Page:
For several years the Austrian Federal Chamber of Workers and Employees ("AK") has closely monitored prices of driving schools in different regions of Austria. In the course of these observations 6 driving schools in the Styrian city Graz turned out to have identical prices for the most commonly demanded driving courses. In 2004 the AK has informed the Federal Competition Authority ("FCA") of the facts of the case and the FCA has subsequently applied for fines before the Cartel Court. As a result of these proceedings the Cartel Court identified 5 of the 6 driving schools as cartel members and imposed a total fine of EUR 75,000 on them. After the fines have become final, cartel damage claims against the cartel members were assigned by potentially injured parties to the AK. Subsequently, the AK took legal actions against the respective driving schools in order to enforce the assigned damage claims.
Similar observations of the AK have recently led to the initiation of fine proceedings against 7 driving schools in the area of Innsbruck (Tyrol).
Both proceedings contain important implications for the enforcement of cartel damage claims as well as for the application of leniency provisions in Austria.
2. The results of the proceedings in detail
a) Regional Civil Court of Graz awards cartel damage claim to customers of a price cartel
According to price observations of the AK prices for driving courses in the area of Graz decreased after the breaking up of the cartel by 22%. In the private enforcement proceedings against the driving schools before the District Court of Graz (reference number 4 C 463/06h) one main question was the extent of loss which was caused by the anti-competitive agreement. The Court applied sec 273 of the Austrian Code of Civil Procedure ("ZPO"), which allows the Court to assess the extent of loss in its own straightforward discretion in case the fact that a loss occurred is undisputable but the actual extent of loss turns out to be difficult to prove. The Court followed the argumentation of the AK and stated that the extent of loss can be equated with the price differential between the cartel price and the price after the breaking up of the cartel. Another remarkable aspect of the District Court´s decision is that members of a cartel are jointly and severally liable for the loss caused by the cartel pursuant to sec 1302 Austrian Civil Code (ABGB) since the cartel members have acted intentionally when setting up the price cartel. As a result, the plaintiff was awarded a claim against the defendant even though the defendant was not a party to the relevant driving course agreement. The Appellate Court of Graz upheld the District Court decision (reference number 17 R 91/07p). It is generally expected that the appeal lodged against the appellate decision will not be successful which would make the case of the driving schools in Graz the first case in Austria in which cartel damage claims were awarded to customers of a cartel.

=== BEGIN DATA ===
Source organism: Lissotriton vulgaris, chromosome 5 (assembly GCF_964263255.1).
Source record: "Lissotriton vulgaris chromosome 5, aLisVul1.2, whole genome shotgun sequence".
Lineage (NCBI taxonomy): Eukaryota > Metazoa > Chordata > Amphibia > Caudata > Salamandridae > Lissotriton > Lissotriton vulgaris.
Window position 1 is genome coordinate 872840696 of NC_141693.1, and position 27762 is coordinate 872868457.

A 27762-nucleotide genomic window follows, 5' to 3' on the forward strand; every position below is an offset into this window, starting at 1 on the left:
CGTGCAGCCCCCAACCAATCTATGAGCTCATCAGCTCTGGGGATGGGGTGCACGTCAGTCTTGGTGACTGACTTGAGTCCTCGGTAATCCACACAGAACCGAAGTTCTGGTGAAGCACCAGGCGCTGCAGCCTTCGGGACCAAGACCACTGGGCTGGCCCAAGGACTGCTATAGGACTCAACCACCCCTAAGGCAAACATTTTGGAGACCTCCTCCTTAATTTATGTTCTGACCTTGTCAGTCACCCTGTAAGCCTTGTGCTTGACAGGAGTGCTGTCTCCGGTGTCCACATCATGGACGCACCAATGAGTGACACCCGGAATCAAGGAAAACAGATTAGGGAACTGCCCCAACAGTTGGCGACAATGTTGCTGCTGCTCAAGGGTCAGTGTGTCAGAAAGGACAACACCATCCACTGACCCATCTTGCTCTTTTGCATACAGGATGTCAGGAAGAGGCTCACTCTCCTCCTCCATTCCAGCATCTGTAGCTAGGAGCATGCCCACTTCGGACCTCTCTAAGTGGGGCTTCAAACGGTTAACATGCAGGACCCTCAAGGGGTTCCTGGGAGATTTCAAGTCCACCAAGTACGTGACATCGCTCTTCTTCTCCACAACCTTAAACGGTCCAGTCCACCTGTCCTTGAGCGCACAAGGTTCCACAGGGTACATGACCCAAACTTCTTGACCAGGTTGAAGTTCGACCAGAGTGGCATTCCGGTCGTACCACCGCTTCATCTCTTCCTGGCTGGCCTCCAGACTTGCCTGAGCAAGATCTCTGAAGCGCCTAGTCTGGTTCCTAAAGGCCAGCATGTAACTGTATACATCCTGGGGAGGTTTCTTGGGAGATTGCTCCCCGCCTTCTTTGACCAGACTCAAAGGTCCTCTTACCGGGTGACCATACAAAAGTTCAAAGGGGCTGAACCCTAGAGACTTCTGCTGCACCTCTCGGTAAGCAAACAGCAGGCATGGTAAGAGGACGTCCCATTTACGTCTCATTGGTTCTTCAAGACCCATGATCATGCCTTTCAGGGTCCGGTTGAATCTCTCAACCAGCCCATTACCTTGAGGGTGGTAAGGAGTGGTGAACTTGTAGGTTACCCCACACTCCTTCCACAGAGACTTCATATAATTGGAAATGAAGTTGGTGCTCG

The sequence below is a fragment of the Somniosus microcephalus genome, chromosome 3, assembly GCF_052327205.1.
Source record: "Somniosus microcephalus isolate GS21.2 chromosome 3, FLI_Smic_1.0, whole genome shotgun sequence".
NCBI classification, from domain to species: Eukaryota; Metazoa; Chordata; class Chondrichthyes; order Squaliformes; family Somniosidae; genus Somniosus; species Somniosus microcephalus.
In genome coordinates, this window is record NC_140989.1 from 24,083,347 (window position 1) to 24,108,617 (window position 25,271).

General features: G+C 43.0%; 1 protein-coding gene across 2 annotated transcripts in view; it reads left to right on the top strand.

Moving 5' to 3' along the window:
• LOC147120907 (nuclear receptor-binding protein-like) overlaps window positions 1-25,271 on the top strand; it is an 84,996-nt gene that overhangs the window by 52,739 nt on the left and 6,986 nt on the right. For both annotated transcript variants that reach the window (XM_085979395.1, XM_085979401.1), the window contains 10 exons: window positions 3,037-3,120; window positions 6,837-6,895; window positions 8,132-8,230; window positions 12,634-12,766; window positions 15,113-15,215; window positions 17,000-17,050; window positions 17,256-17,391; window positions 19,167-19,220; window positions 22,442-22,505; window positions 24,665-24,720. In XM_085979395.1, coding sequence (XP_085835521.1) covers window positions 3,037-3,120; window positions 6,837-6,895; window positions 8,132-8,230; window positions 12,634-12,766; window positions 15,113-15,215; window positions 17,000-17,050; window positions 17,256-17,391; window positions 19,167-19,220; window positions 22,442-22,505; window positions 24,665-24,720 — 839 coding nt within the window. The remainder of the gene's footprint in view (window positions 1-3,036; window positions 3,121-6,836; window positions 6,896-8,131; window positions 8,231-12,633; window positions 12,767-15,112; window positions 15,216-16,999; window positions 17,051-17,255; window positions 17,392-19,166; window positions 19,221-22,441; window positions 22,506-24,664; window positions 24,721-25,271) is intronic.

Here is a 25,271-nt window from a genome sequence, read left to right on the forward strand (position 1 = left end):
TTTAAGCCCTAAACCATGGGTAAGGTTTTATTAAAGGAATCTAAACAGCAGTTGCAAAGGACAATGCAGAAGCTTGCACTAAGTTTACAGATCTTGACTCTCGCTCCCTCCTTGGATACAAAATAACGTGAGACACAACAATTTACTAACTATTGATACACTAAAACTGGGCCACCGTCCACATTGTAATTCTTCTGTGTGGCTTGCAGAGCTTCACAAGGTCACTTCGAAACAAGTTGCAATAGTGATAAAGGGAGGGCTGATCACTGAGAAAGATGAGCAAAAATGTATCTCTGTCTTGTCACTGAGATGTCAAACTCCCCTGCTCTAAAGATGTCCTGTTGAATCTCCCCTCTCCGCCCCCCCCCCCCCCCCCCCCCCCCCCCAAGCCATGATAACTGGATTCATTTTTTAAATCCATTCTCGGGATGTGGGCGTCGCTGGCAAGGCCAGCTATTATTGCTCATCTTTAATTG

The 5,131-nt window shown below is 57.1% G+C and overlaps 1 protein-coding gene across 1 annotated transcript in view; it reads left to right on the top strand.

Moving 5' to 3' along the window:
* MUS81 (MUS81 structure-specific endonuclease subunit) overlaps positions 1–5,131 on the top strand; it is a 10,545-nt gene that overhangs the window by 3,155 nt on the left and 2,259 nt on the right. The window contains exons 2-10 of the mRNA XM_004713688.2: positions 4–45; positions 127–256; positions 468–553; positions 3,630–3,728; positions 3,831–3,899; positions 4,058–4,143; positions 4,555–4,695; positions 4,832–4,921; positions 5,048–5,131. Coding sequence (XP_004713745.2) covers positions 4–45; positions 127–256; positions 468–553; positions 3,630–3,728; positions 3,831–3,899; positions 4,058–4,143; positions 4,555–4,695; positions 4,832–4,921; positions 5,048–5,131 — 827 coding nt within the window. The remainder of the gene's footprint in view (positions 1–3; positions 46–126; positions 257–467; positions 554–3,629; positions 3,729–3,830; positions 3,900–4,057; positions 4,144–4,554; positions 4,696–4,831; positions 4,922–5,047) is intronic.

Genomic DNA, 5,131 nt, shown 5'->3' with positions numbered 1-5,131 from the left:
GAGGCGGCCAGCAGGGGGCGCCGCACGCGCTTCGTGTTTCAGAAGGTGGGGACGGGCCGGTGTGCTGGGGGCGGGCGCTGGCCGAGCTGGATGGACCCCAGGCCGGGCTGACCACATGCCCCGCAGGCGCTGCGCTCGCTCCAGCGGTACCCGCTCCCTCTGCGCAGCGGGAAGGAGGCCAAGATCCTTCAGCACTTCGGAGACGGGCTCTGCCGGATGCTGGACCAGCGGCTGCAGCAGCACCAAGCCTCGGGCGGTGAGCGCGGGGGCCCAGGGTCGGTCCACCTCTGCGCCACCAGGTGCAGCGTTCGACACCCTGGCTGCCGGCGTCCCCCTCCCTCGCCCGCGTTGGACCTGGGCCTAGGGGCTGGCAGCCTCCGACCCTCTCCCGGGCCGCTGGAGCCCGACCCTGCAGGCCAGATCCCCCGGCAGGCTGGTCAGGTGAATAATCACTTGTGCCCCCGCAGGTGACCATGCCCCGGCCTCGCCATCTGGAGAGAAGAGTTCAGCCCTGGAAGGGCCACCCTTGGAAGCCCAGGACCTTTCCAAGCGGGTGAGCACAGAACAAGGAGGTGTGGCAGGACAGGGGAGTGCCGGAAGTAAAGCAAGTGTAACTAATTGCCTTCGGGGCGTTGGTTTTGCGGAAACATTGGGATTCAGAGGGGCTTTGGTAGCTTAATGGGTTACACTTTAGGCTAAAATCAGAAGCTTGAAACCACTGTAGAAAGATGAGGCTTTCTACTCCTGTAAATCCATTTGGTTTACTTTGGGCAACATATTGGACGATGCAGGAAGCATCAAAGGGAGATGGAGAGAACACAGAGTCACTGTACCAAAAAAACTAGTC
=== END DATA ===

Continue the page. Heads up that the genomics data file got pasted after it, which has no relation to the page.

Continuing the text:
b) FCA applies its leniency provisions to members of a driving school cartel in Innsbruck
In August 2007 the FCA has applied for fines for seven driving schools in the area of Innsbruck before the Cartel Court. As the FCA announced on its webpage, two of the alleged cartel members have substantially cooperated with the FCA in the investigations against the cartel. The FCA further stated that it will apply the principles of the Austrian leniency program laid down in sec 11 subsec 3 Federal Competition Authority Act (WettbG) and in the leniency handbook on the "whistle blowing" driving schools. Although the classification as "leniency applicant" is not legally binding for the FCA pursuant to sec 11 subsec 4 WettbG, the driving schools can expect a fine reduction of 30 to 50 % or 20 to 30 % respectively, depending on the priority of the filing of the leniency application.
In the proceedings against driving schools in Graz, Austrian Courts have for the first time awarded damages to the customers of cartel members. In its decision the Appellate Court has confirmed the view that the price differential between the cartel price and the competitive price may constitute the extent of loss and, accordingly, the amount of damages to be awarded. When facing difficulties in assessing the amount of the loss, the court may rely on procedural provisions (ie sec 273 ZPO) leaving it reasonable discretion in its evaluation. By reference to sec 1302 ABGB the decision, however, raises the question whether only cartels by object entail joint and several liability of cartel member whereas members of a cartel by effect would merely become liable on a limited or pro-rata.
In the recently opened fine proceedings against driving schools in Innsbruck, the FCA has applied its leniency program to two of the seven cartel members, which will in return for their corporation in the cartel investigations face substantially reduced fines.
The two proceedings could mark the starting point of Austrian case law dealing with controversial EC competition law issues such as the definition of loss in the context of (price) cartels or such as the legitimacy of defensive pleas such as the "passing on"-defense. In the light of the awarding of damage claims to customers of a cartel it is generally expected that the number and significance of legal actions taken against cartel members will increase. Thereby Austrian courts may soon have to decide on whether leniency provisions of the WettbG and the Austrian Cartel Act impeding "access to file" for plaintiffs preparing follow-up actions against cartel members in the context of follow-up damage claims are proportionate and/or constitutional, especially with regard to the rights of to "access to file" and "access to information" as warranted by the Austrian constitution.
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